Technology

The Young Catholic Behind a Hip New App

Flipsquare may be your new go-to video game on your phone.

January 24, 2014
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January 24, 2014
Petros Media
At CES this year, an app called FlipSquare was attracting crowds to its booth. I decided to interview one of the developers of the app, Franciscan University of Steubenville student Matt Sich. Full disclosure: Matt was a former student of mine, and I’m pleased with what he’s trying to do with his talents! Fuller disclosure: I know his parents, too, and when I was invited over to the Sich residence one day, Matt showed me his FlipSquare app. I was delighted and decided to interview him to grant you a behind-the-scenes look at starting app development, and an insider’s sneak peek into the mind, vision, and faith of a young, successful Catholic app developer.


Tell us about your new app, Matt. What is it all about?

FlipSquare is a new and exciting puzzle game that really makes you think. It teaches you to plan ahead and find patterns. But that's just the campaign - the multiplayer, ShareSquare, brings together all the skills of the campaign and allows the users to create maps, comment on maps that their friends have made, and even compete for time.


What can players expect to see after the first 25 free levels?

The first 25 levels are just the beginning. The last two levels of square one (the first level pack) introduce the cross square as a teaser for what's to come. Square one familiarizes the player with the game and gets him ready for the special squares that then put a whole new twist on the game. The levels get much more interesting as you continue playing, and I really encourage people to give them a shot.


What inspired you to make this? How did you get the idea for it?

I always want to learn new skills. If I'm not learning something new, then I feel like I'm taking one step forward and two steps back. My first programming class (C++), taken during my first semester of college, was not all that interesting because I already knew how to program given my experience using PHP and JavaScript for web development. The first week of the class, I made a tic-tac-toe game in C and then made the computer play against me, which quickly became boring. The second week, I made flipsquare. I didn't call it flipsquare back then - it was just "the puzzle game." It was all text-based, and the map would redraw after every move. I finally made a graphical version of the game for iOS a year later when I was traveling in Europe on a train from Milan to Genoa. I had my Mac handy and was tired of playing card games to pass the time, so I made the game and programmatically put in different maps for it to figure out. It in turn asked me to add functionality, which has led to all the special squares and sharesquare.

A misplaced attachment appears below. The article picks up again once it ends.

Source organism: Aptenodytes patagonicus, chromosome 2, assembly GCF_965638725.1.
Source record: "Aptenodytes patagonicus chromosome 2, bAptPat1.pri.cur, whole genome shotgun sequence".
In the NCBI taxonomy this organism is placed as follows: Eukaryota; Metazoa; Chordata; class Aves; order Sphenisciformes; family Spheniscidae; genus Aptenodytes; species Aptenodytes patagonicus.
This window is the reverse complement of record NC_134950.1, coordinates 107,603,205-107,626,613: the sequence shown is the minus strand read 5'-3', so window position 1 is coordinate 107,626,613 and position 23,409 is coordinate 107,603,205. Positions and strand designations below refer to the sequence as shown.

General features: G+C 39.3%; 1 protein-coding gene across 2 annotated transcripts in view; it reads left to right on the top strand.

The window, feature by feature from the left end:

What kind of response have you been getting now that it’s been released?

The response has been overwhelming! People really love the game, and I didn't expect it to get this much attention. There was actually one person at CES who ran up to our booth on the last day of the show and told me that he saw someone wearing our promotional glasses download the game and love it. He had been looking for our booth for over an hour because he wanted to talk to us about it. It's really humbling to see people enjoy the game so much.


How is this different from other games out there? What makes it unique?

FlipSquare is not mind-numbing. It makes you stop and think ahead instead of mindlessly swiping around the screen like in Candy Crush and games similar to that. It also has a simple design and concentrates on user experience. The goal is to get people to play the game without needless distractions.


What’s the difference between having an app that’s engaging and a video game that’s addicting?
Eugene Gan expert aleteia network
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